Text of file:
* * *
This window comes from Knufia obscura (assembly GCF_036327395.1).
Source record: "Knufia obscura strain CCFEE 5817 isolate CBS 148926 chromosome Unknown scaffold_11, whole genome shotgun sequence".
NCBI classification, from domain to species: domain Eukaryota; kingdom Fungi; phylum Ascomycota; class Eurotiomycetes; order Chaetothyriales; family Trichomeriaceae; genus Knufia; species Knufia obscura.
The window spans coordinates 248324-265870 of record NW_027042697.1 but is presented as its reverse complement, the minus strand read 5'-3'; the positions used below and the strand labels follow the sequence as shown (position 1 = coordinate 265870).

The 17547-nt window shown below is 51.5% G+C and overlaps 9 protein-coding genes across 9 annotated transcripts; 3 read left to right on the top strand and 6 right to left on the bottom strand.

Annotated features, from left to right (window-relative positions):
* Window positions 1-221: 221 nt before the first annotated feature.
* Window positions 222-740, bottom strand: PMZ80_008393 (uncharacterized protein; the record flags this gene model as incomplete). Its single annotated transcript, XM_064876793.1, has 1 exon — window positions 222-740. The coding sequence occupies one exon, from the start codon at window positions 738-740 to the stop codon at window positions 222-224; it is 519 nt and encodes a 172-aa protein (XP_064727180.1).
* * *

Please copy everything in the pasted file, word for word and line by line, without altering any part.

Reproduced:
This window comes from Knufia obscura (assembly GCF_036327395.1).
Source record: "Knufia obscura strain CCFEE 5817 isolate CBS 148926 chromosome Unknown scaffold_11, whole genome shotgun sequence".
NCBI classification, from domain to species: domain Eukaryota; kingdom Fungi; phylum Ascomycota; class Eurotiomycetes; order Chaetothyriales; family Trichomeriaceae; genus Knufia; species Knufia obscura.
The window spans coordinates 248324-265870 of record NW_027042697.1 but is presented as its reverse complement, the minus strand read 5'-3'; the positions used below and the strand labels follow the sequence as shown (position 1 = coordinate 265870).

The 17547-nt window shown below is 51.5% G+C and overlaps 9 protein-coding genes across 9 annotated transcripts; 3 read left to right on the top strand and 6 right to left on the bottom strand.

Annotated features, from left to right (window-relative positions):
* Window positions 1-221: 221 nt before the first annotated feature.
* Window positions 222-740, bottom strand: PMZ80_008393 (uncharacterized protein; the record flags this gene model as incomplete). Its single annotated transcript, XM_064876793.1, has 1 exon — window positions 222-740. The coding sequence occupies one exon, from the start codon at window positions 738-740 to the stop codon at window positions 222-224; it is 519 nt and encodes a 172-aa protein (XP_064727180.1).